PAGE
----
Author

Laura Morgan

Billy Joel’s passionate, at times sappy, songs are the basis of Movin’ Out, a new Twyla Tharp- directed Broadway musical. The ”cast” album rests completely on the talents of singer/pianist/Broadway newcomer Michael Cavanaugh (the other performers are dancers), who squarely churns out the Long Island guy’s hits, from an affecting ”She’s Got a Way” to a cheesy ”Pressure.” Backup vocals and a brass-heavy 10-piece band add a show-tuney gloss to the material’s rock edges, but separated from the show, this feels like a karaoke album.

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This disc will annoy the hell out of Hives-loving hipsters and Linkin Park-obsessed nu-metallers. And that’s its genius – Loudermilk are refreshingly at odds with current trends. Despite the fact that they look like mods, they conjure the spirit of ’80s hair metal. Davey Ingersoll sings in a bratty snarl that would make Vince Neil proud. And gloriously indulgent anthems like ”Elekt” combine the pretension of Smashing Pumpkins with the go-for-broke gusto of Guns N’ Roses. Rawk is back!

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Maybe this modern soul duo should have entitled their second CD Predictable. Though sisters Tina and Erica (neither is a Mary) can sing, they work the same tired hip-hop grooves and lovestruck lyrics as homogenized R&B radio. One thing is incredible about Incredible, though – it’s G-rated. They sing about self-esteem and spiritual devotion (their last CD won a Grammy for Best Contemporary Gospel Album). That won’t earn them a spot on sex-obsessed MTV, but hey, they’ve got connections in higher places.

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Now that Britney wannabes are out of vogue, labels are falling all over themselves for ”substantive” young female singers like Michelle Branch. Even with a full band, Canadian skater-girl Lavigne doesn’t rock harder than her competition; her debut single is pretty mainstream. That’s okay. ”Complicated,” a melodic midtempo tune about the frustrations of being 17, is flawless radio-pop.

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Though the SoCal fivesome have the same catchy, simplistic choruses and jump-up-and-down energy of modern-rock counterparts like Sum 41 and blink-182, they’re not nearly as juvenile. Unabashedly sensitive ballads like ”Globes & Maps” and spunky tracks like ”Punk Rock Princess” offer an alternative to the dumb-ass horny-guy posturing.

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You’ve probably spotted Goffin in the Gap’s TV ads with her mom, legendary singer-songwriter Carole King. While Goffin’s CD proves that she’s inherited her mother’s knack for clever storytelling and singsongy melodies, well-placed trip-hoppy beats keep her basic chick-rock from sounding old-fashioned. But the modern touches don’t always set Goffin apart from any number of contemporary Sheryl Crow wannabes. Sometimes a Circle is sometimes monotonous, sometimes magical.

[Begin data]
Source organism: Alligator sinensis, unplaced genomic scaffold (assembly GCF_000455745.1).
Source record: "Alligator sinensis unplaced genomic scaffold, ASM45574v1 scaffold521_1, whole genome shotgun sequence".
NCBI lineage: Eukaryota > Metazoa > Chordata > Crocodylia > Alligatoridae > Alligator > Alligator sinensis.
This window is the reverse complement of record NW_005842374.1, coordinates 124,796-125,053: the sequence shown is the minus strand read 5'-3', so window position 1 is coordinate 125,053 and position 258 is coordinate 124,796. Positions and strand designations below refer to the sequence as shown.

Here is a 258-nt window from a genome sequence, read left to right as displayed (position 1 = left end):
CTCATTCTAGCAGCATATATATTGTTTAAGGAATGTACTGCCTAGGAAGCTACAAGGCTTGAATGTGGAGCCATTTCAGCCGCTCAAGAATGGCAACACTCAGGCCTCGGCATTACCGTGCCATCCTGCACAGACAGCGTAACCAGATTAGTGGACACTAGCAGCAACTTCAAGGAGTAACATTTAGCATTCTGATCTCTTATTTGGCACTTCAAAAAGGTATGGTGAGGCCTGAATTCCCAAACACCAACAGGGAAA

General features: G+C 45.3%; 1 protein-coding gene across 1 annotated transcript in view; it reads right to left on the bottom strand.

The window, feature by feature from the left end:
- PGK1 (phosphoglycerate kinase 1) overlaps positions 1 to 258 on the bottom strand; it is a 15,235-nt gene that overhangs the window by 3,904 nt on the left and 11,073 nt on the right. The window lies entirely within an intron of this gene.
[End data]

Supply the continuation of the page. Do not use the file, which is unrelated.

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To her credit, the onetime van-dwelling Alaskan is clearly not a proponent of the play-hard-to-get philosophy. On her new single, baby-voiced but bold Jewel dares to ask a lover, ”Do you need me like I need you?…Or am I standing still?” Well, if you have to ask…. But while her subject matter is thoroughly clichéd, the song, with its down-home lilt and openhearted sentiment, certainly strikes a chord. ”Standing Still” should please not only Jewel’s gooey flower-girl contingent but anyone who has ever been stuck on the romantic stationary bike.

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Despite her warm, sensuous voice, this soulful singer-songwriter’s sophomore disc is equal parts groove and snooze. Her subtly funky, love-child tunes aim for emotional immediacy, but with their uniform moods and tempos, they end up being as ho-hum as a Lifetime movie. Still, Davis has promise: ”I Want You” succeeds as a palpable expression of desire, and the salvation-seeking ballad ”I Don’t Care” will make even Davis doubters give a darn.

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While the best tracks on Bush’s fourth album (the plaintive ”The People That We Love” and the buzz-riffed ”Headful of Ghosts”) may not be as grabby as past hits ”Everything Zen” and ”Glycerine,” the blustery Brits deliver another sturdy set of radio-ready rock. And compared with the meathead nu-metal set, the band’s quasi-grunge actually sounds alternative – something that couldn’t be said while the likes of Nirvana were still kicking. Chalk it up to Gavin Rossdale’s sexily strained vocals, and lyrics that reach beyond me-against-the-world rock cliches.

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Bush

While the best tracks on Bush’s fourth album, Golden State, (the plaintive ”The People That We Love” and the buzz-riffed ”Headful of Ghosts”) may not be as grabby as past hits ”Everything Zen” and ”Glycerine,” the blustery Brits deliver another sturdy set of radio-ready rock. And compared with the meathead nü-metal set, the band’s quasi-grunge actually sounds alternative – something that couldn’t be said while the likes of Nirvana were still kicking.

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